Make Greeks most famous dish to enjoy with your family and friends on a beautiful summer evening!
Total time: 30 Cooking time: 30m Servings: 6
2 medium ripe tomatoes
2 small and thin cucumbers
1 green pepper
1 medium red onion
1 tbsp capers
1 tsp oregano
1 tbsp red wine vinegar
Thick slices of sourdough bread
In a big salad bowl cut tomatoes in small chunks that feel easy for you to bite into. Slice cucumbers 0.2in thin preferable with the skin on (especially if organic and very fresh). Peel the skin off for non-organic cucumbers. Slice green pepper in thin slices. Slice red onions lengthwise, or from root to stem, allowing the root end to hold their shape better.
Top the vegetables with capers, eumelia kalamata olives, eumelia Koroneiki Extra Virgin Olive Oil and red wine vinegar. Give it a good stir for all the ingredients to combine. Taste saltiness and then adjust seasoning to your taste. (Capers and olives are very salty by themselves, so avoid adding more salt before stirring capers and olives in the salad.) Keep in mind that feta cheese will also be added.
Leave at room temperature for 10 minutes. Serve with a big slice of feta cheese on top and thick slices of sourdough bread for dipping.
Tips for good execution:
1. Size matters…
the size of the vegetables’ pieces really matters in the final taste and enjoyment of the Greek salad. The secret is to be able to take a bite of more than one vegetable at the time, e.g. a bite of tomato, onion and some feta cheese. I never enjoy salads in taverns because, in order to save time, they cut tomatoes and cucumbers into very big pieces that not only I cannot enjoy both in one bite but I even have to cut them to eat them! The size of the bowl matters as well! Do not overload a small bowl with the salad because you will not be able to stir it well. Flat salad plates aren’t ideal either since the juice spreads out and does not make the dipping of bread fun. So use a bowl
2. The secret ingredient is…
A splash of vinegar! It can be either wine vinegar or apple vinegar. Just test the level of acidity of the chosen vinegar and adjust the quantity. A small amount of vinegar will not give a vinegary taste to the salad. It mostly has a strong effect on the texture of vegetables and binding flavors of all ingredients together. Add a splash of vinegar, stir well and let sit for 10-15 min. The onions will soften and their spiciness will reduce, the tomato juices will release and offer a mouthwatering sauce to dip the bread in, the cucumbers will be highlighted and become even more refreshing and feta’s saltiness and fattiness will also soften.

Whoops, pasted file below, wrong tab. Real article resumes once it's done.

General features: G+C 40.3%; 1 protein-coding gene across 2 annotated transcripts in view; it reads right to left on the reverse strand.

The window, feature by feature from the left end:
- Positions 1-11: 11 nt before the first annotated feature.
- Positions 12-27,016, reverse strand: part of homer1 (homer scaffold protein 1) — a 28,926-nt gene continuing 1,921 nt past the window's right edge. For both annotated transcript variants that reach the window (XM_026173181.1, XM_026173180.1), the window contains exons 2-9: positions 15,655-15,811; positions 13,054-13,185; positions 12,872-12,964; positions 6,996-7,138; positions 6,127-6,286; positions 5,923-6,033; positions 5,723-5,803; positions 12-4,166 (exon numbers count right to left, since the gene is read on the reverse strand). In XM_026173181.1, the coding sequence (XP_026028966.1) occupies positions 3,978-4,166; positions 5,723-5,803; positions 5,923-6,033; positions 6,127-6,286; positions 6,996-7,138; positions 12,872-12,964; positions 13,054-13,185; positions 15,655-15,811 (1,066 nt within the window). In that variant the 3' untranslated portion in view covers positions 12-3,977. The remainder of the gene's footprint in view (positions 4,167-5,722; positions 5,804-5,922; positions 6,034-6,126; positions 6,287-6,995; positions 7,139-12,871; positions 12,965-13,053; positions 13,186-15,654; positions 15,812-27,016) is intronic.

3. Temperature also matters…
It is very well known that the lower the temperature the lower the flavor. Remember? When we wanted to smell and taste the olive oil we heated it up into our palm! So why chill a salad with such delicate aromas? Of course, warm salad is not an option either! It is highly suggested then, not to refrigerate the salad after you prepare it. Keep the veggies in the fridge until you start preparing the salad and then, keep the time indicated in the recipe.
4. “Comme il faut” is not Greek (obviously)
You might also know “when in Rome do as the Romans do”. What I’m saying is for a few minutes or for as long as your meal lasts, forget about manners and table etiquette. By sharing the salad from this wonderful big bowl to small salad plates, you lose part of the magic. Unfortunately, we had to do it, too, during Covid… oh mon dieu, quelle catastrophe! Greek salad should be interactive with plenty of options for the ideal bite combo. For example,. should I go for a tomato with a bite or onion or maybe try to see how cucumber and feta go together? By getting a couple of spoons of it, you limit your options and you risk contaminating the salad with the flavors of the other foods found in your plate. Most importantly, you lose the mouthwatering salad juice and the experience of a Greek family negotiating and trading tomatoes for capers and onions for cucumbers. This, too, is part of the appeal and charm of the Mediterranean diet!
5. Last but not least, choose the right bread!
Sourdough bread is the right bread in my opinion but if that isn’t your think, at least make sure that:
- The bread is strong enough not to disintegrate into the salad. Of course, I said that we want all the ingredients to join together but bread crumbs in the salad is a “no no”! Sliced sandwich bread for example has no chance in your Greek salad bowl… Any kind of more traditional style bread (French baguette or Italian) with a thick crust will make your dipping practice easier and keep the salad clean from crumbs.
- The bread is absorbent enough to absorb as much as salad juice as possible. German style dinkel and spelt bread have no place in your salad!
- The bread has a neutral flavor or at least is in the savory spectrum. You guessed right, Greek salad with French brioche is just another diplomatic crisis waiting to happen, so don’t!
Good luck and share with us photos of your Greek salad by tagging @eumeliafarm on Instagram!